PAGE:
The overarching principles of branding and marketing were laid bare at the 2022 Ladies in Sports (LIS) Conference, which focused on “taking the next steps” in the development of women’s sports. The event began with a private dinner with guests on May 4 and concluded with a power-packed conference on May 5 at Eko Hotel and Suites, Lagos.
While sharing the motivation behind the theme of this year’s conference, Tega Onojaife, the founder of LIS International, emphasised it is time women’s sports moved beyond being seen as corporate social responsibility projects. “But we also have a role to play,” she added.
“Everytime we say we want to get money from brands, what values are you giving back to these brands?”
Aisha Falode, the Chairperson of the Nigeria Women Football League, the oldest women’s league in Africa, spoke about the reform that the league has been undergoing since she took over in 2017 as well as the challenges the league board has faced and are still facing in their bid to continue raising the bar on quality and professionalism. “We are a role model to other African countries,” she boasted. “The football associations of other countries write to us to give them our template.”
The Aisha Falode-led board has created a structure that offers more competitions and prioritises the welfare of players and referees. “You cannot sell yourself short,” Falode stated.
It may have taken five years for the first sponsorship deal to eventually arrive, but Falode is proud of the work they have put in to transform the women’s league in Nigeria, in spite of having “next to zero support”. The Nigeria Women Football League recently signed a multi-million naira partnership deal ahead of the NWFL Premiership Super Six scheduled to take place in Benin from 16-22 May 2022.
Falode, who also pointed out that “we must begin to blow our own trumpet” used some of her time on stage to call on more companies to invest in women’s football in Nigeria with the emphasis that “football today is big business”.
Nearly 8,000 miles away in Los Angeles but connected via Zoom was Jennifer Pransky, Head of Content at National Women’s Soccer League newcomers, Angel City FC, who graciously explained how the team attracted a sold-out crowd of 22,000 to their first game, which they won 2-1 against the North Carolina Courage. The club sold over 15,400 season tickets before the game.
She said one of the first things they started to do after the club was founded was building a community. “And we are still doing that,” she explained. “It’s all about letting the people know who you are, what you stand for and that we are a show that you can’t miss.” This involved “just going to every bar and to every community event” to tell people who they are. Also, “ten percent of every sponsorship dollar that we get we put back into the community,” she added.
Although Angel City FC are the only women’s football club in Los Angeles, they are one of 11 different professional sports teams competing for the attention of people in the City of Angels, including two men’s football teams. “The market is crowded,” Pransky pointed out. Hence the question is: “How do you break through and show that you are different?”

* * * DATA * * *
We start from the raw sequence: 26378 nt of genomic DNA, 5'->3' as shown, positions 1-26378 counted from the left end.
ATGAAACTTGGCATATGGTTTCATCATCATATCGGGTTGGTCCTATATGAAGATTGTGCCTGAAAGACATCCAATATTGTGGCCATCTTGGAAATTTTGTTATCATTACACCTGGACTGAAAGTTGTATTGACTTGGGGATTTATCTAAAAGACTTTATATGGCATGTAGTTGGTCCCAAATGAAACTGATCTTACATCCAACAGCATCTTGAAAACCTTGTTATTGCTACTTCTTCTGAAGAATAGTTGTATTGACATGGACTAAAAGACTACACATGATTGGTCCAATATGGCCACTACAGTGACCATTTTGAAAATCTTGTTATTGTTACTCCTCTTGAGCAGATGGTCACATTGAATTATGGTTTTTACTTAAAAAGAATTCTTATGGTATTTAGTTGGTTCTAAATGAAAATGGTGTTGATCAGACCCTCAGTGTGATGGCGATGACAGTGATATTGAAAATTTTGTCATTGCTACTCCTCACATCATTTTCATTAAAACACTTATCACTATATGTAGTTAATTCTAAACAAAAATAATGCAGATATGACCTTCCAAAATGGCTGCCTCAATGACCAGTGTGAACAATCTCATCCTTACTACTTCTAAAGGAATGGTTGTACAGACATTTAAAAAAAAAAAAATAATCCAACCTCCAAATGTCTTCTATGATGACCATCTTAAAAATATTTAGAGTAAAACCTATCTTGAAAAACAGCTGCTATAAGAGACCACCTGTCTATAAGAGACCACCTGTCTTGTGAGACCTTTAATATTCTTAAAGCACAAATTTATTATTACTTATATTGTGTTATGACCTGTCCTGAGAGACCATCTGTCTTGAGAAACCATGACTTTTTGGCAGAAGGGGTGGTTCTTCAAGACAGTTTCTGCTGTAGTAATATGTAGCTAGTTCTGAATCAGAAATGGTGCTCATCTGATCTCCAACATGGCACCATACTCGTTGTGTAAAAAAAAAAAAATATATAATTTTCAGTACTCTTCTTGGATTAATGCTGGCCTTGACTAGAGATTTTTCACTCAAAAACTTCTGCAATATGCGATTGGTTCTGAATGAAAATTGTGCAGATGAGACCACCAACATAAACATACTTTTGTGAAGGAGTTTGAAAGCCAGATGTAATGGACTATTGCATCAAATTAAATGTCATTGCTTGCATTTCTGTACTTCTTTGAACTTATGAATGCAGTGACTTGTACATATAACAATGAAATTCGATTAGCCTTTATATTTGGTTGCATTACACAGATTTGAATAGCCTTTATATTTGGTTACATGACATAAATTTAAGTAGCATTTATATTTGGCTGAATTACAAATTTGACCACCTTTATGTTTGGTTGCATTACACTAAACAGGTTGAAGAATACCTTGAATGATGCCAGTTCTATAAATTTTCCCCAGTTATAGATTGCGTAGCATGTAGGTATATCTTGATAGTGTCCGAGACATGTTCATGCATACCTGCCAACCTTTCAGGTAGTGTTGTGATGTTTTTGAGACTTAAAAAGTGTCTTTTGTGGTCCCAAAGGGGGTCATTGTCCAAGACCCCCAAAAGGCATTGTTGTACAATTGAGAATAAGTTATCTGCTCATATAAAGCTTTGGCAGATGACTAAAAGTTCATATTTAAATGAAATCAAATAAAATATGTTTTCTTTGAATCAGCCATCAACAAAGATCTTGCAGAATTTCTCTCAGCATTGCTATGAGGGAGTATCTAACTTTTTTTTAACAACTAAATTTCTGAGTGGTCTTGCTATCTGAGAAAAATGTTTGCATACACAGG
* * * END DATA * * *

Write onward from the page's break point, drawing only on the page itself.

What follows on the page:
Bunmi Oke, a brand consultant who has been in the business for over 30 years, spoke about the value of brand building. She began by saying that “a brand is a bundle of benefits” and it is important to “keep your brand fresh” and “insist on your brand value”.
Oke further stated that being an athlete is one thing and being a branded athlete is another. She emphasised that while “brands go after success”, showmanship is also important because brands want to sell.
She advised athletes to also show what they are good at beyond sports. “You have to market yourself. You have to be known for something beyond the fact that you are a good jumper,” Oke said, adding that “packaging does not have to be expensive, it just has to be creatively done”.
Making reference to the successes of the Nigeria Women’s National Team, Oke said the Super Falcons, who are nine-time African champions and have always qualified for the World Cup, need aggressive marketing to project who they are and what they have achieved.
Speaking about player branding, Pransky said: “Research shows that for the most part fans follow players first and then teams and then leagues so the player’s personal branding is very important.” She added it is vital to promote the players, raise their profiles and get people to “know who they are, care about them, want to support them and want to come watch them play”.
During the conference, three women athletes and, for the first time, a team received LIS grants of two hundred thousand naira each. They are: Imo Strikers star Harmony Achiefula, whose goalscoring prowess was the talk of the town in the NWFL Nationwide, Stella Ayankele, the best home-based 100m hurdler and reigning Nigeria University Games (NUGA) champion, Temitope Adesina, the reigning National Sports Festival champion in high jump, and Alimosho Football Club, who will be Nigeria’s sole representative at the Neymar Cup that will be taking place in Qatar.
In line with the theme of this year’s event, LIS founder Onojaife has said the LIS Conference will also be taking the next steps in subsequent editions as more days and programmes will be added to the event to cover different areas of sports.
The LIS 2022 Conference was powered by MTN, IHS, Stanbic IBTC, Smooth 98.1FM and Integral
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